Six thousand years ago, Egyptian lions hunted wildebeests and zebras in a landscape that resembled the Serengeti more than the Sahara. Since then, the number of large mammal species has decreased from 37 to eight, says quantitative ecologist Justin Yeakel of the Santa Fe Institute. New research using ancient animal depictions tracks the collapse of Egypt’s ecological networks one extinction at a time, offering a glimpse into how climate change and human impacts have altered the structure and stability of ecosystems over millennia.
People in Egypt have been observing the natural world since long before they built the pyramids. Prehistoric rock drawings depict hippopotamuses, giraffes, elephants, hartebeests, and foxes. Ostrich and ibex are carved into a 5000-year-old ceremonial palette. Later, hunting scenes on ancient Egyptian tombs teemed with wildlife. Yeakel created a timeline based on existing records from paleontology, archaeology, and art, which picks up about where the fossils leave off and zooms in on a much shorter time scale. He used it to find out which species died out when and how their loss affected the rest of the ecological network.
As Yeakel and co-authors report online today in the Proceedings of the National Academy of Sciences, the most dramatic shifts in climate and land use accompanied the most dramatic shifts in the number of predators relative to the number of prey species. Three of the five shifts happened at the same time as sudden dryings of the Nile Valley that may also have catalyzed the rise and fall of dynasties. A fourth shift occurred with population growth and industrialization in modern Egypt.
The researchers explored whether some of the ecological networks were more vulnerable than others. For each mammal community of the last 6000 years, they assembled possible predator-prey networks based on the body size of the animals (a cheetah is more likely to hunt a hedgehog than vice versa)—a system that correctly predicts who eats whom up to 74% of the time in modern African systems. Then they modeled the stability of each ecological network: How likely is a small change to cause a complete collapse?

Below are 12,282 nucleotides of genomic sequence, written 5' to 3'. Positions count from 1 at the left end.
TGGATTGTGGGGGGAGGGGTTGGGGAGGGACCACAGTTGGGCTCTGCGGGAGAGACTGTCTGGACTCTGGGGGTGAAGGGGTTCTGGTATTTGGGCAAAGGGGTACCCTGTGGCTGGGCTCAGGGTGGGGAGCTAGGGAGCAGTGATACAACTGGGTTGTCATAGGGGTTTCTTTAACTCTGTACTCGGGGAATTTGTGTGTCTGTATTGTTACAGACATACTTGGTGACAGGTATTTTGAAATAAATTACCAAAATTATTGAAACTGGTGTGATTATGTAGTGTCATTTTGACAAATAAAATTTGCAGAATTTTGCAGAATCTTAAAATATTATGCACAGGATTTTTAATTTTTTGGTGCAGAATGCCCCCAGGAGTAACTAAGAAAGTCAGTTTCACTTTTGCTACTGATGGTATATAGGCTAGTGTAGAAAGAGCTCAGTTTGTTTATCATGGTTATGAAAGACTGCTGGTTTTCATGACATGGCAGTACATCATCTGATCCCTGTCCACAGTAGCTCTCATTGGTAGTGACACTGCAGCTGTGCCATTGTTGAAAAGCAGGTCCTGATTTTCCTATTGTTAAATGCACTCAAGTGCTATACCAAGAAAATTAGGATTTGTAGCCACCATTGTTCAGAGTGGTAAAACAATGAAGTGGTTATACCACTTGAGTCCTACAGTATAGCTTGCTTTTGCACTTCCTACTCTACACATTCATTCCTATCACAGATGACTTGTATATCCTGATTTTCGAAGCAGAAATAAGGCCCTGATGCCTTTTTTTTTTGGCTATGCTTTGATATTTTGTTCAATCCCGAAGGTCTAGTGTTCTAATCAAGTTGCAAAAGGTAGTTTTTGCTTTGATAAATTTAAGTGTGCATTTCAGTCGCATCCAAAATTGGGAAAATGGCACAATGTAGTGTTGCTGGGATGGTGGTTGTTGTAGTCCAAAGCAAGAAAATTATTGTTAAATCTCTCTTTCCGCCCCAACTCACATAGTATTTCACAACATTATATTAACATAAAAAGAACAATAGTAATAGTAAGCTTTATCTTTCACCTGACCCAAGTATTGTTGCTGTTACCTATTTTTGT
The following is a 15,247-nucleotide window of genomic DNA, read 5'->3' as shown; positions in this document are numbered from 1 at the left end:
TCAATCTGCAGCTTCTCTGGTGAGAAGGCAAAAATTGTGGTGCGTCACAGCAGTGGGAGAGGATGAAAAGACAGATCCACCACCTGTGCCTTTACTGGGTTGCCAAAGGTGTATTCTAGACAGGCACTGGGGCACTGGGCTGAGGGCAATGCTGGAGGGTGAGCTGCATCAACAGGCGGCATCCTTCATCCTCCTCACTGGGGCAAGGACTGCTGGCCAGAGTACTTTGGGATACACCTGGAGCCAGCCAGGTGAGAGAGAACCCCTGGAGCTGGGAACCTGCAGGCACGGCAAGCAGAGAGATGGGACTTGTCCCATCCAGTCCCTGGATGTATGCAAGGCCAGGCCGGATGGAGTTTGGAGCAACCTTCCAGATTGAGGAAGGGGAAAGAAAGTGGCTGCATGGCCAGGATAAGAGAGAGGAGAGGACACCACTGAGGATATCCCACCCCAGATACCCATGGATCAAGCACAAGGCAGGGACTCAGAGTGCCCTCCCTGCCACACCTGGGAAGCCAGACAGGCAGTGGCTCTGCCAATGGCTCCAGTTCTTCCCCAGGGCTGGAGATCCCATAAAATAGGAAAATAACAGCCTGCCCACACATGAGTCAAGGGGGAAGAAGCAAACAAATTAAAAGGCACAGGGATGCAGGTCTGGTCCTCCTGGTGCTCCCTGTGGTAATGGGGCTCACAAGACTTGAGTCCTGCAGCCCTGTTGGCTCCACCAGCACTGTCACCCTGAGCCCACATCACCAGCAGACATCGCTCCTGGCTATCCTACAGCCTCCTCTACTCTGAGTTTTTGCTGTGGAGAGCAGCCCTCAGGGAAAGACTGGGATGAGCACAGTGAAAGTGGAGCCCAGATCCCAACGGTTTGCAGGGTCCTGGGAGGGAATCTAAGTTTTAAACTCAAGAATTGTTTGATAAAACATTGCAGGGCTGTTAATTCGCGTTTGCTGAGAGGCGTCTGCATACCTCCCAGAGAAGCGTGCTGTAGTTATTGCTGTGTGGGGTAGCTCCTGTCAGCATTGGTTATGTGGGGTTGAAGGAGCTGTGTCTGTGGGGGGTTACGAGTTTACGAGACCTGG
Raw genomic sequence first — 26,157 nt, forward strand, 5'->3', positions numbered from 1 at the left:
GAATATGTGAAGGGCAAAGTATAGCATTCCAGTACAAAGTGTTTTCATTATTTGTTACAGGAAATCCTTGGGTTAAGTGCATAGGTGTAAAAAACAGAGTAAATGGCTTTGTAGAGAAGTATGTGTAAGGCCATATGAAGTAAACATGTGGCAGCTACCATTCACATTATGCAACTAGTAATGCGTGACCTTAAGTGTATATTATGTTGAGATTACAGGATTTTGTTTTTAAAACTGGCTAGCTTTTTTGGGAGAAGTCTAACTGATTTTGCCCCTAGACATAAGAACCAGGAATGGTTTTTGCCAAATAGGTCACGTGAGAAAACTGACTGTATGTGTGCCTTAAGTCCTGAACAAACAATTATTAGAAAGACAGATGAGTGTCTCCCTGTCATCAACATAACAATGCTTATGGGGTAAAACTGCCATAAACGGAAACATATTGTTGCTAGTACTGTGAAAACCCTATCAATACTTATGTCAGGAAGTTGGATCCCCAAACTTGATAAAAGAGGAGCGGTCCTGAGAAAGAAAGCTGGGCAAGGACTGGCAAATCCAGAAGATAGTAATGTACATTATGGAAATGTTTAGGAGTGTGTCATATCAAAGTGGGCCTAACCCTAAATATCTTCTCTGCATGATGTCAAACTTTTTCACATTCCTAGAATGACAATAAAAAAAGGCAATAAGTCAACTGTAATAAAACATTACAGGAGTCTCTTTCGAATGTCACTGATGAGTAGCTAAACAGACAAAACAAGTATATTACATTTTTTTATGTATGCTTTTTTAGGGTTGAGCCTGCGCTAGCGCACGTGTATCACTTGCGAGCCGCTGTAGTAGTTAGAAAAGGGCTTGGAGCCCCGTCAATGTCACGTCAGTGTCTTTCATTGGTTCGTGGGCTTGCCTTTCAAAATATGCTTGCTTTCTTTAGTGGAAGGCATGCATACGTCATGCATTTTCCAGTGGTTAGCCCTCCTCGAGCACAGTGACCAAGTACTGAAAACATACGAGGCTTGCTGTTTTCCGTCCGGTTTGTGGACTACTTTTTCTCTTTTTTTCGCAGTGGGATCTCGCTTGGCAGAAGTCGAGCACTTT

The most ancient and species-rich ecosystems were resilient. But the networks became less and less stable through time. With each extinction, the mammals that depended on that species become more vulnerable to collapse themselves. The loss of the wild boar, the white antelope, and the leopard in the last 150 years caused the most precipitous drop in stability yet. “As you lose diversity, you lose redundancy in the system, and the importance of each organism becomes magnified,” Yeakel says.
As a result, the remaining eight large mammal species in Egypt—including striped hyenas, golden jackals, and the Egyptian fox—are now more vulnerable than they’ve been in more than 12,000 years, Yeakel says. Some of the most important of those eight are already in trouble. By calculating the stability of the modern Egyptian predator-prey network with and without each species, the team found a few whose presence stabilizes the whole system—primarily small herbivores eaten by many predators, including gazelles, ibex, and Barbary sheep. One gazelle species is now critically endangered, and Barbary sheep are less common in the Western Desert than they were even 30 years ago, says Egyptologist Salima Ikram of American University in Cairo, who was not involved in the work.
The researchers also used their model to predict extinction risk, a measure that’s important for conservation planning but hard to observe. The artistic record offers an unusual chance to test these predictions on extant species at shorter timescales. Looking back in history, the researchers found that the theoretically more sensitive species did in fact disappear from Egypt sooner.
Still, this window on the past is less than perfect, warns Linda Evans, an environmental historian at Macquarie University in Sydney, Australia, who studies representations of animals in ancient Egyptian art. Just because an animal appears on a tomb doesn’t necessarily mean it existed at the time, as artists in later periods copied older tombs. Ancient Egyptians “didn’t just depict what they saw,” Evans says. “Egyptian art has a grammar to it. You have to be really careful and guarded about the conclusions you draw.”
Ikram agrees that ancient Egyptian artists had more on their minds than what they saw in the real world. But while Yeakel’s timeline may not be perfect, it is probably “a good mapping of what was present when and where, and how the different species affected one another.”